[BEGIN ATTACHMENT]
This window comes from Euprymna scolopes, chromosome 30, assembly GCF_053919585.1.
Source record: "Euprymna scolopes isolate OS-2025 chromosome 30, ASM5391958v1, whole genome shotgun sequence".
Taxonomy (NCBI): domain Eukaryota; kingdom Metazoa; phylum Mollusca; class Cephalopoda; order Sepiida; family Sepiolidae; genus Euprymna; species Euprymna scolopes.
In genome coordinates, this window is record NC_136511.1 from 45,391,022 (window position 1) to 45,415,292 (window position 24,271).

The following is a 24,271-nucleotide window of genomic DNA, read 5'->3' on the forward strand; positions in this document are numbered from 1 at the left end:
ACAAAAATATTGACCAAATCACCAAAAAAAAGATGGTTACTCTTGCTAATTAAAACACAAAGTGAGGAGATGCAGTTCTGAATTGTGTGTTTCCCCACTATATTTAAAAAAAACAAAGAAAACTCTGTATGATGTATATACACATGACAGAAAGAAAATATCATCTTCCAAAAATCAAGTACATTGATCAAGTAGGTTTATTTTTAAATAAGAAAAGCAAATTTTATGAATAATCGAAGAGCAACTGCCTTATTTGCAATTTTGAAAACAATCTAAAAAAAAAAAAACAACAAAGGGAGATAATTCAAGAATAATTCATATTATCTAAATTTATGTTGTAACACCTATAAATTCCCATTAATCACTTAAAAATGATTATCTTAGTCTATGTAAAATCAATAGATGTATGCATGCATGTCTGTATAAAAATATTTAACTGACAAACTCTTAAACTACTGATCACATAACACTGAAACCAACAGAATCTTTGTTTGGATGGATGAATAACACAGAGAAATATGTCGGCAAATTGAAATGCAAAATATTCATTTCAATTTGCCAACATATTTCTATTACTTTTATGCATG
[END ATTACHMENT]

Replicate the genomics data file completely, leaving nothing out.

This window comes from Euprymna scolopes, chromosome 30, assembly GCF_053919585.1.
Source record: "Euprymna scolopes isolate OS-2025 chromosome 30, ASM5391958v1, whole genome shotgun sequence".
Taxonomy (NCBI): domain Eukaryota; kingdom Metazoa; phylum Mollusca; class Cephalopoda; order Sepiida; family Sepiolidae; genus Euprymna; species Euprymna scolopes.
In genome coordinates, this window is record NC_136511.1 from 45,391,022 (window position 1) to 45,415,292 (window position 24,271).

The following is a 24,271-nucleotide window of genomic DNA, read 5'->3' on the forward strand; positions in this document are numbered from 1 at the left end:
ACAAAAATATTGACCAAATCACCAAAAAAAAGATGGTTACTCTTGCTAATTAAAACACAAAGTGAGGAGATGCAGTTCTGAATTGTGTGTTTCCCCACTATATTTAAAAAAAACAAAGAAAACTCTGTATGATGTATATACACATGACAGAAAGAAAATATCATCTTCCAAAAATCAAGTACATTGATCAAGTAGGTTTATTTTTAAATAAGAAAAGCAAATTTTATGAATAATCGAAGAGCAACTGCCTTATTTGCAATTTTGAAAACAATCTAAAAAAAAAAAAACAACAAAGGGAGATAATTCAAGAATAATTCATATTATCTAAATTTATGTTGTAACACCTATAAATTCCCATTAATCACTTAAAAATGATTATCTTAGTCTATGTAAAATCAATAGATGTATGCATGCATGTCTGTATAAAAATATTTAACTGACAAACTCTTAAACTACTGATCACATAACACTGAAACCAACAGAATCTTTGTTTGGATGGATGAATAACACAGAGAAATATGTCGGCAAATTGAAATGCAAAATATTCATTTCAATTTGCCAACATATTTCTATTACTTTTATGCATG